3. MAKE SURE THE VOICE AND THE SONG ARE RIGHT FOR EACH OTHER
An important part of vocal producing is to know how to cast the right voice in the right song. It may be obvious that if you've got a singer with a more delicate voice, you shouldn't expect them to belt out some epic anthemic chorus, but some people may be surprised that it can also be a challenge in the other direction. If you've got a singer with a monster big voice, you may think they can do anything, but I've learned from experience that the people with the amazing powerhouse voices can often struggle with intricate melodies that someone with a more delicate voice can navigate effortlessly. I've seen phenomenal singers struggle to stay within the confines of a Britney Spears song. Not every singer can sing every song. If you're producing an artist, make sure the songs you help them choose are a good match for their instrument, and if you're hiring singers for a job you're producing for a client, make sure you cast the role appropriately. I've had two occasions where a male producer hired me to sing on a song and they expected me to start the chorus by belting a top space E. "You want me to WHAT?" Not my wheelhouse, friends. Even good belters might find that a little daunting right out of the gate at the beginning of the chorus. And this brings me to the next point...
4. RANGE + RANGE
Know the singer's range. This applies to both vocal range and stylistic range. You can hire a great singer, but if the song doesn't allow them to show off their money notes, you're missing an opportunity. Sometimes the track's already done and you can't modify it, but if you CAN, ask the singer how high they can belt, how low they can sing, and what part of their range they like the best. Ask them where their BREAK is, that's the part where they're most likely to switch from chest voice to head voice. If possible, do not require them to keep going back and forth across their break. If they can't tell you the notes, listen to previous recordings of them and find the notes yourself. I've seen occasions where a singer was really struggling until the song was moved up or down and then suddenly it was a whole different performance. Even a half step matters. If it's an option, maybe record vocals while the track is just MIDI so you can transpose on the fly, and add audio elements later.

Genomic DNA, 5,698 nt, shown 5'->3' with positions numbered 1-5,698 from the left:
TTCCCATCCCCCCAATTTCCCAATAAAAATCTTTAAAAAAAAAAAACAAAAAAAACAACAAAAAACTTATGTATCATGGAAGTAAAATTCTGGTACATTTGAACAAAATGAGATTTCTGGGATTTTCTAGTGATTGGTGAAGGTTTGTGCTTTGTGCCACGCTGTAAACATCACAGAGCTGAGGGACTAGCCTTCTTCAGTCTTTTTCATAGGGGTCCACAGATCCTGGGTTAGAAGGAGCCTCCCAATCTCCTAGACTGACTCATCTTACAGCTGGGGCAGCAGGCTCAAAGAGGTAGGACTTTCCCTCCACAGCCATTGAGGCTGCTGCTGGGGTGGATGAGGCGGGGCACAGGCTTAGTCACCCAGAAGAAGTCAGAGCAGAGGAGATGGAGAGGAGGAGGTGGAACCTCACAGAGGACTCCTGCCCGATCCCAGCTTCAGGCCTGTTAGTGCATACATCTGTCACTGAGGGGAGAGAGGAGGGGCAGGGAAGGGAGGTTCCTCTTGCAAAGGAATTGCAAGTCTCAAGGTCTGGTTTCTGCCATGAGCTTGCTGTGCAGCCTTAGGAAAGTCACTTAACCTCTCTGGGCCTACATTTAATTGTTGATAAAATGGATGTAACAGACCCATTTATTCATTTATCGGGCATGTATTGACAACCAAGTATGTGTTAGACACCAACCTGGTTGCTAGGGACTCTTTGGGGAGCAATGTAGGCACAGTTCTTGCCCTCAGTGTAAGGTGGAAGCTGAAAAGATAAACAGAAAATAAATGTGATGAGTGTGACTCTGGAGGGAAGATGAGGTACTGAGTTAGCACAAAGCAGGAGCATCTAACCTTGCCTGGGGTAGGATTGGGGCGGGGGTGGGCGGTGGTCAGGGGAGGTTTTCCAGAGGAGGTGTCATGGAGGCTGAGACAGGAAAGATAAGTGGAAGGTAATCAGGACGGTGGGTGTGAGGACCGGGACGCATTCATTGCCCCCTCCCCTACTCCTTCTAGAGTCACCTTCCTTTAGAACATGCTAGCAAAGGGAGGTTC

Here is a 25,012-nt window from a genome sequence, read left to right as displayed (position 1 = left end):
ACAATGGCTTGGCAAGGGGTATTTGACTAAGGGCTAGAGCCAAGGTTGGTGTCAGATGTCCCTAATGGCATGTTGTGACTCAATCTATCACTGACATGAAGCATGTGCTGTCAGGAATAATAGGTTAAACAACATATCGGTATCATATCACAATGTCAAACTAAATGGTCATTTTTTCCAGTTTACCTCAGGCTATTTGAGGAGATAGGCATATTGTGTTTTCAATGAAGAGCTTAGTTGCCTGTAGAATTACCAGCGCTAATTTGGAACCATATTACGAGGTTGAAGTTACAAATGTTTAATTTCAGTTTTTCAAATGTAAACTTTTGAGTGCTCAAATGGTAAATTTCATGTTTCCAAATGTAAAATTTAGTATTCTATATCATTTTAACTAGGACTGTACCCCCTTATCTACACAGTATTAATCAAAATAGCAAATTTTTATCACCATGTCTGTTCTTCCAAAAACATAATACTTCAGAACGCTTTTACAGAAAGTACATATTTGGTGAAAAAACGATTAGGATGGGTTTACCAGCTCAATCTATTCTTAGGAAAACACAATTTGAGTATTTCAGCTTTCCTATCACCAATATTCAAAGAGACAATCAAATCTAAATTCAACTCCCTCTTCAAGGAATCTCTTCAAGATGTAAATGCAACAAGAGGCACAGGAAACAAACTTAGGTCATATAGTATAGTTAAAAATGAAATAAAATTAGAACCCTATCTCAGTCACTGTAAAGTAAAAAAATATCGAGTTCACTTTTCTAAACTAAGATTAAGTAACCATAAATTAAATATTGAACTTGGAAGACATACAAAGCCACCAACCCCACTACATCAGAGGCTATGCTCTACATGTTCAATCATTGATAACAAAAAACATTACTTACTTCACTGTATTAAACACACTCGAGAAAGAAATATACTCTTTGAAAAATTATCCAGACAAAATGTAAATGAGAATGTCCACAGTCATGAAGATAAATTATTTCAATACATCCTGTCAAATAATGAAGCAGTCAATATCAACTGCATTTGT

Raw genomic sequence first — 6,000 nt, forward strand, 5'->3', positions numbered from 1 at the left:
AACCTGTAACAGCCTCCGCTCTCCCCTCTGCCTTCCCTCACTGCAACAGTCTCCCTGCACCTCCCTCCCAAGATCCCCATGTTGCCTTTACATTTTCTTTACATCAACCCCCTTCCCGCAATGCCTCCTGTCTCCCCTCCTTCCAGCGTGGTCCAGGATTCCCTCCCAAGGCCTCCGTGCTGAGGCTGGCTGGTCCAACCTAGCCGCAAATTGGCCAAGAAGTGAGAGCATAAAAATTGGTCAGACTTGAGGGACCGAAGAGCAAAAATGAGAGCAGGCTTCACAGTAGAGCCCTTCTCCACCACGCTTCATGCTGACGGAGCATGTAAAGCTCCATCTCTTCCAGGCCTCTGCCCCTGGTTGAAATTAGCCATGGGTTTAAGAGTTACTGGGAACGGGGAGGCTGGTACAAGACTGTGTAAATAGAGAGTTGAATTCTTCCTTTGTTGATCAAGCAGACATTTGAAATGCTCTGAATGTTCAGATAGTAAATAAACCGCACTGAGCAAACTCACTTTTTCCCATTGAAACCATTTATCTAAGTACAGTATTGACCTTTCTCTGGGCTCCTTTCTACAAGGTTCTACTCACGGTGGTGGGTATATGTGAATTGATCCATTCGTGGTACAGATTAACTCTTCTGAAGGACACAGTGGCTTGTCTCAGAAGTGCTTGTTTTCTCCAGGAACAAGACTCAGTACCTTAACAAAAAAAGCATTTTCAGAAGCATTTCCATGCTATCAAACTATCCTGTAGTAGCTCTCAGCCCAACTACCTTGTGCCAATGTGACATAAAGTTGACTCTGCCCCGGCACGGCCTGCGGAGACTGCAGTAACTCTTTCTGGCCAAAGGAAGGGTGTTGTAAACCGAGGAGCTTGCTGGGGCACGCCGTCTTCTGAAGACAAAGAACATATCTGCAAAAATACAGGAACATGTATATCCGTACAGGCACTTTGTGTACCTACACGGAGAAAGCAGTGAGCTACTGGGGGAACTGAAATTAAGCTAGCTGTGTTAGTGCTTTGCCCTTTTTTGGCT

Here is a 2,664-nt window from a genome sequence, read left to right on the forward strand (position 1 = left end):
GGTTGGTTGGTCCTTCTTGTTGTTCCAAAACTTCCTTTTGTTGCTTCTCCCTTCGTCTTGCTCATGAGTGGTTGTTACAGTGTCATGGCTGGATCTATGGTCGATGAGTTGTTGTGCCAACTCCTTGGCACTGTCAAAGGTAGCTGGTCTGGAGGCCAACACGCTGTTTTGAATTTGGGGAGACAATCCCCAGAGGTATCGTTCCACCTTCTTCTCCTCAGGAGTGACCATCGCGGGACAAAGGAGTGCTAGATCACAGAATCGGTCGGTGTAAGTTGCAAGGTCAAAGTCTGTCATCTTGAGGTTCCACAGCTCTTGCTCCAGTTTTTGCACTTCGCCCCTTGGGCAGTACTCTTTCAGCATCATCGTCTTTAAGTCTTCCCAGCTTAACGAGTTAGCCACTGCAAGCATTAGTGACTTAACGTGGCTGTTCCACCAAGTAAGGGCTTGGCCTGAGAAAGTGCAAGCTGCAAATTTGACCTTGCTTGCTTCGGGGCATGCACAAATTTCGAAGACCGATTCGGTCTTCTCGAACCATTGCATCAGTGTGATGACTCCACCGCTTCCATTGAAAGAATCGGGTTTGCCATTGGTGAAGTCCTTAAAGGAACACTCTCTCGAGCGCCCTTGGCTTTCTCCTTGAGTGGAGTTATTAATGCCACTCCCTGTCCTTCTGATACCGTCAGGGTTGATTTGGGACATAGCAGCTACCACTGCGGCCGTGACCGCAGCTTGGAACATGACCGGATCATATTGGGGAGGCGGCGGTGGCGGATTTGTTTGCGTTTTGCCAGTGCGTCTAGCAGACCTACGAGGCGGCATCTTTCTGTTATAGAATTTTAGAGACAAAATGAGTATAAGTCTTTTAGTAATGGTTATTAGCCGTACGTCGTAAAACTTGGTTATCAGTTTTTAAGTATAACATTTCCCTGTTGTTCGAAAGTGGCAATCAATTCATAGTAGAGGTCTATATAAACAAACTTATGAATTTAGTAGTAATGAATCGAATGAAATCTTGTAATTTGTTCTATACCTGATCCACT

It's also important to know the singer's natural stylistic tendencies. Some singers are way better at locking into a groove. Some have zero issue with sounding sexy while others might cringe at the thought. Some are great at sounding fresh and happy, some are great at sounding like they've lived a hard life. Know what style they do best and feel most comfortable with.
5. COMMUNICATE WHAT'S IMPORTANT & WHAT'S HAPPENING